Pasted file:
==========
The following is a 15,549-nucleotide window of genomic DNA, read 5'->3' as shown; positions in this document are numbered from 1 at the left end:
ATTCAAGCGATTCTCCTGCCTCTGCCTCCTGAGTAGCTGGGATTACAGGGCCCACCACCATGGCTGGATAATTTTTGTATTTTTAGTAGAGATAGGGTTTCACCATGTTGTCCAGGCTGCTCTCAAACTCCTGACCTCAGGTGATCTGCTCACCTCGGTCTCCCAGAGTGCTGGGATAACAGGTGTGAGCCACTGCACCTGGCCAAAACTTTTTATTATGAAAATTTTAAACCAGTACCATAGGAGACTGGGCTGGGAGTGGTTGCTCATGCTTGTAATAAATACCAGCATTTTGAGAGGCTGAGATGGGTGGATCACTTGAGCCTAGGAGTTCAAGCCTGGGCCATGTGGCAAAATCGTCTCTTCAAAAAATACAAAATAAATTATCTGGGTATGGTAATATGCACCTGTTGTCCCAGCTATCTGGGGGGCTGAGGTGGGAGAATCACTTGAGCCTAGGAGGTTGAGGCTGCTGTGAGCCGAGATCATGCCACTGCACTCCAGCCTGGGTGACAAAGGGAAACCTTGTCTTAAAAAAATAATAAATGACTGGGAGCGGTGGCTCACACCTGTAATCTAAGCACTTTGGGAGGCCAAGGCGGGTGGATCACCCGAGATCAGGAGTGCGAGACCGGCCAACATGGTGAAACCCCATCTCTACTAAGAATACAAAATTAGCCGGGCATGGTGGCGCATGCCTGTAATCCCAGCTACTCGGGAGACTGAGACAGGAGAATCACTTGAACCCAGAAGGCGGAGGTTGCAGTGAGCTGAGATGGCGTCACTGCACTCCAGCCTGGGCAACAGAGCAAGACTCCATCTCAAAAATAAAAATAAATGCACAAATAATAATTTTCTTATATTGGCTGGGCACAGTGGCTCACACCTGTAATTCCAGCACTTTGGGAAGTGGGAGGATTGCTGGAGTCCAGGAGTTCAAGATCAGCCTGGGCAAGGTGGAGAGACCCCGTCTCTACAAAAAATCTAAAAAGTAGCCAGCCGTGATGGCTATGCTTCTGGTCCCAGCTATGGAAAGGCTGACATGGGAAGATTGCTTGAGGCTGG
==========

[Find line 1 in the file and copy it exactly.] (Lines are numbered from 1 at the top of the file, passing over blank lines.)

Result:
The following is a 15,549-nucleotide window of genomic DNA, read 5'->3' as shown; positions in this document are numbered from 1 at the left end: